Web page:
Just brilliant. I’ve recommended this to a number of clients. It’s also a great read for any allistics (neurotypicals) wanting to better understand the autistic experience, or for anyone who feels that they have to hide aspects of themselves – for whatever reason – to be safe or accepted in society.

Dr Price has written a super-accessible book that includes up to date research and personal insights, examining the phenomenon of masking. It’s a passionate rallying cry for the right to be authentic and to resist conformity, and for a society where everyone can be themselves and be allowed to thrive.

And it’s just a really good read.

Lisa Allen-Agostini – The Bread the Devil Knead

I was in the library one day and my partner dropped this in my hands and said ‘this looks like your sort of book’.

It was shortlisted for the Women’s Prize for Fiction in 2022. It’s a fast-paced, gripping read with a great central character – a 40-yr-old woman who manages a boutique in Port of Spain (Trinidad). She doesn’t fit the typical image of a feminist but absolutely is her own woman (hurrah for pulling down stereotypes!).

Be warned – it tackles domestic abuse, rape and racism in an unsparing, matter-of-fact way. One thing I loved about it was the Trinidadian creole voice that it’s written in, which I hadn’t encountered before – although easy to read, I really enjoyed that there were some words I didn’t know and (if I couldn’t figure it out) I just had to accept that!

Jenni Fagan – The Panopticon

Like ‘The Bread the Devil Knead’, the central character in ‘The Panopticon’ is a unique, unusual (to me) voice. Panopticons were prisons designed to provide constant visibility of all inmates. The one in this book is an institute for adolescent offenders somewhere in central Scotland. The narrator is 15-year-old Anais, who has already had to deal with an awful lot of shit in her short life, including the death of the one foster-mother who she seems to have formed a bond with.

Jenni Fagan herself grew up in local authority care in Scotland, having 29 different placements in her first 16 years before living in homeless accommodation. Her experience may well contribute to Anais’s believable voice.

Anais is in no way a victim; instead she’s a fierce, tough survivor who simply won’t let you pity her. I couldn’t help feeling sorry that she’d had so little love in her life. An amazing, tragic, read.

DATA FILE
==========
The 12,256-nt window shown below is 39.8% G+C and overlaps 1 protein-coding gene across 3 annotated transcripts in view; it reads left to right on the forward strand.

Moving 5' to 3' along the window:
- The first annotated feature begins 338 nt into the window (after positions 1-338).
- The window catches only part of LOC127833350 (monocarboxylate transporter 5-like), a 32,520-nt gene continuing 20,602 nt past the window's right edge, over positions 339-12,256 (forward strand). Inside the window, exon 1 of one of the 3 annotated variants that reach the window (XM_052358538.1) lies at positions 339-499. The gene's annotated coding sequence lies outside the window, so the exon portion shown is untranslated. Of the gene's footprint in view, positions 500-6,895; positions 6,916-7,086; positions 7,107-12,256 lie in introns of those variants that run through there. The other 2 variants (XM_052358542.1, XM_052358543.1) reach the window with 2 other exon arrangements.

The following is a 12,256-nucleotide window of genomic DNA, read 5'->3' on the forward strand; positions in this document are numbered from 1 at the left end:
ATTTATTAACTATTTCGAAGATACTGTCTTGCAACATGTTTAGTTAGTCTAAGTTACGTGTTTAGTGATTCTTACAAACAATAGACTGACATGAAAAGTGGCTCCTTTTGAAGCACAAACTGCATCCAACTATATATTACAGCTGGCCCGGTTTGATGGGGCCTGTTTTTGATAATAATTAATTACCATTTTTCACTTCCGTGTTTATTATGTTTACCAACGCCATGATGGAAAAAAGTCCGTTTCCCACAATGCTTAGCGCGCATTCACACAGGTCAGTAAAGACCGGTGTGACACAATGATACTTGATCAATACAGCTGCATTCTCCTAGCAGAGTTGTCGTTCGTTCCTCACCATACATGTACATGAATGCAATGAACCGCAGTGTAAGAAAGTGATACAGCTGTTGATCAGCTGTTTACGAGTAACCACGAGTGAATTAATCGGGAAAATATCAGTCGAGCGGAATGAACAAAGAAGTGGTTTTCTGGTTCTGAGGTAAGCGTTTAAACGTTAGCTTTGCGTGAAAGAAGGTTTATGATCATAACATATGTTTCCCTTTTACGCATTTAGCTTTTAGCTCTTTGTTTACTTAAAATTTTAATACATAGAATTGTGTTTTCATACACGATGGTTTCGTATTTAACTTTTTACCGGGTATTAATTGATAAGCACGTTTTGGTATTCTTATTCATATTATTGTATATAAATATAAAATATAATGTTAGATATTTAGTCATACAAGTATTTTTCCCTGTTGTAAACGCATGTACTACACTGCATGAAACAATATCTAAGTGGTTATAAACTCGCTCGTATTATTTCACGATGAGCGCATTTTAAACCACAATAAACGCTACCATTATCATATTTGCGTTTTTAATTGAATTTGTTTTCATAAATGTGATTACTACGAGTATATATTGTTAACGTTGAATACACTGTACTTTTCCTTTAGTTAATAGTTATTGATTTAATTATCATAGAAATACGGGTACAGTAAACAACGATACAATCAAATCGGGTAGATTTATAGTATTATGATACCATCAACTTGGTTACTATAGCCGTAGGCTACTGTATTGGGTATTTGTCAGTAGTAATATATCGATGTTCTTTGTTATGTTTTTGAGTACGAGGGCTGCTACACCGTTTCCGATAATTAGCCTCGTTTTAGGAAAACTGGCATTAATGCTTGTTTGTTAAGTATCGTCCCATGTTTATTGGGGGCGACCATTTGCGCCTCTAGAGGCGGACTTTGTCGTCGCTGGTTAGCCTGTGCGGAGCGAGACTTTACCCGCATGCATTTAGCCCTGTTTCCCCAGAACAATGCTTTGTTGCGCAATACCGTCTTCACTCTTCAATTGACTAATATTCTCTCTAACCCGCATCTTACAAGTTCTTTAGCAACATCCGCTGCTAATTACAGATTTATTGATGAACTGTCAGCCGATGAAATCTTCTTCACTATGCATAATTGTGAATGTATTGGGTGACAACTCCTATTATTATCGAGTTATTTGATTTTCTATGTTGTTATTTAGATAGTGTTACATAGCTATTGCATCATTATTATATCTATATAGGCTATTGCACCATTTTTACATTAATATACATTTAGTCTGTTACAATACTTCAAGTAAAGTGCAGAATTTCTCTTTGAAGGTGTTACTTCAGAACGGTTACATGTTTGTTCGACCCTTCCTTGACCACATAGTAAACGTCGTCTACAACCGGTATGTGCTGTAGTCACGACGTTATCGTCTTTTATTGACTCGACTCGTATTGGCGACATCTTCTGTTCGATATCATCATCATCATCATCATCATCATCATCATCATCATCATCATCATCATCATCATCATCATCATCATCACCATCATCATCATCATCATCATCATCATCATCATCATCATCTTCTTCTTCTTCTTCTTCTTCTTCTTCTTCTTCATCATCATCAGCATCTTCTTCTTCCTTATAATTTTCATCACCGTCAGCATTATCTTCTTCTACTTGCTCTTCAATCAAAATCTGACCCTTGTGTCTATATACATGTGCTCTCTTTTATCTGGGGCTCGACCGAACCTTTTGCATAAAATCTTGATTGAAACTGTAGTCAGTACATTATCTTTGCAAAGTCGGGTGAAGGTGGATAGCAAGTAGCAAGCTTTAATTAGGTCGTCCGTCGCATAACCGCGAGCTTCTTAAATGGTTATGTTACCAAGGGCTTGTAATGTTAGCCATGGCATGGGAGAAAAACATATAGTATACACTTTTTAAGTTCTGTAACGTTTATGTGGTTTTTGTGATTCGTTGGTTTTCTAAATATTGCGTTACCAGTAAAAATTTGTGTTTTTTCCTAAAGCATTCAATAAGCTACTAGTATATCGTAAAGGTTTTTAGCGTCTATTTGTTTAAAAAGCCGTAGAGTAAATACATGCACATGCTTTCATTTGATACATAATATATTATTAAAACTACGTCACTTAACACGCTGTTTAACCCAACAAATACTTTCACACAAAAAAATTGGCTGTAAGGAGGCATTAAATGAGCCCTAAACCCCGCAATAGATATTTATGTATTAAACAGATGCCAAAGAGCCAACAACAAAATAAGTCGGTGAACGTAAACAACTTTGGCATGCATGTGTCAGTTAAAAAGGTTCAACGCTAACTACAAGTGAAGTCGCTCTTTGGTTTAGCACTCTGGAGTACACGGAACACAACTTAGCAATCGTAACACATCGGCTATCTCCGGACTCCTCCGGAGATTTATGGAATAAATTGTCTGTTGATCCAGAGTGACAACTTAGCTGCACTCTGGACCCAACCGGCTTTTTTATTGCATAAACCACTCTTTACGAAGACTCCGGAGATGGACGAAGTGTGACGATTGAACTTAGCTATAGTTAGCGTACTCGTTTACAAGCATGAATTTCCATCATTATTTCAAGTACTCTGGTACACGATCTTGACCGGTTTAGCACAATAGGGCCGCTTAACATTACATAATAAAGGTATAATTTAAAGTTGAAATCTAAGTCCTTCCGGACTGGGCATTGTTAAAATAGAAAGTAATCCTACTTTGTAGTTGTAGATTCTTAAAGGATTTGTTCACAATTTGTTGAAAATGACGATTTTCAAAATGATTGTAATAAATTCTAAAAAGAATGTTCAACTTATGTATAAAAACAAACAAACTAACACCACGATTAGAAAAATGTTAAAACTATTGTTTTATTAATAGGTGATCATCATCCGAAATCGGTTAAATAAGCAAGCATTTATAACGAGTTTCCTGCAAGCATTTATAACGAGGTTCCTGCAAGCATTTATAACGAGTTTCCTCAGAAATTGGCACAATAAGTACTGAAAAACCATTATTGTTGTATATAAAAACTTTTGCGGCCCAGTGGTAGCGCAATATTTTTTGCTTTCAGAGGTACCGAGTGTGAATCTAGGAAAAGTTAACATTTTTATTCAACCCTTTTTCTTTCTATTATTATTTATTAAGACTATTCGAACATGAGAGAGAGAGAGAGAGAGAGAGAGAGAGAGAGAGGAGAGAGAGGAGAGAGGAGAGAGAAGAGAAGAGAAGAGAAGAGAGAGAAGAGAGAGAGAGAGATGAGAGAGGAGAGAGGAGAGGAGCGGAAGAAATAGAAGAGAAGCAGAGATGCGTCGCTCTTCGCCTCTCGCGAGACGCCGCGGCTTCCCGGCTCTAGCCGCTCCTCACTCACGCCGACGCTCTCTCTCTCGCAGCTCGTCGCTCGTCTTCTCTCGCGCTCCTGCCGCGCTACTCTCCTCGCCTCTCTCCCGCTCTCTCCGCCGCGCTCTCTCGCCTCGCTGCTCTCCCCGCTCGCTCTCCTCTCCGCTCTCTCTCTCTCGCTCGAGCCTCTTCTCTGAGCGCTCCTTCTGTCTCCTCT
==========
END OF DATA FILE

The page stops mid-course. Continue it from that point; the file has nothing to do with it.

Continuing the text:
Frances Quinn – That Bonesetter Woman

A random pick off the library shelf; I was attracted by the odd title.

The woman in question, Endurance Proudfoot, is based on a real woman who became a bonesetter in Georgian England. Endurance is clumsy, strong and plain-spoken. Even thought her bonesetter father believes it’s not a job for a woman, she’s determined, and eventually makes her way to the career that she wants.

Needless to say, an independent woman isn’t given an easy time of it in the man’s world of 18th century London. Endurance needs every ounce of courage and strength she has. A real page-turner with some fantastic characters.

Daisy Johnson – Fen

I don’t know if you’ve read any Daisy Johnson, but she is hands-down the most watery writer I’ve come across.

I gradually realised, as I was partway through this collection of short stories set in the Fens, that I’d read another book of hers. ‘Everything Under’, which is set partly on a canal boat, has a similarly muddy, watery feel to it. My list of books read has a note in brackets after ‘Fen’ that says ‘eerie, bonkers’.

Many of the (human) characters in the stories seem to have something of the flooded fens in their nature. It’s as if they haven’t long emerged from the wetlands themselves. There are strains of myth and folklore that weave through the tales – an uncanny and mysterious gathering of stories.

Natasha Pulley – The Bedlam Stacks

I bloody love Natasha Pulley. I mean, my first introduction to her included a clockwork octopus in ‘The Watchmaker of Filigree Street’ – what’s not to like?

This book, also set in the late 1800s, is similarly wistful, quirky, full of adventure and with a host of fascinating inhabitants. The main character is recruited by the India Office to search out a source of quinine in Peru. In the process he discovers an almost-impossible village at the edge of the Amazon, a mysterious priest, and various characters who are woven around with myth and magical qualities.

Infused with love and melancholy, this is a perfect read to lose yourself in over a long, dark, midwinter weekend.

If you’ve enjoyed reading about this (pretty much uncurated, random) collection of books you might like to check out my 2022 favourite book list here, and my blog about how reading books can make your life better.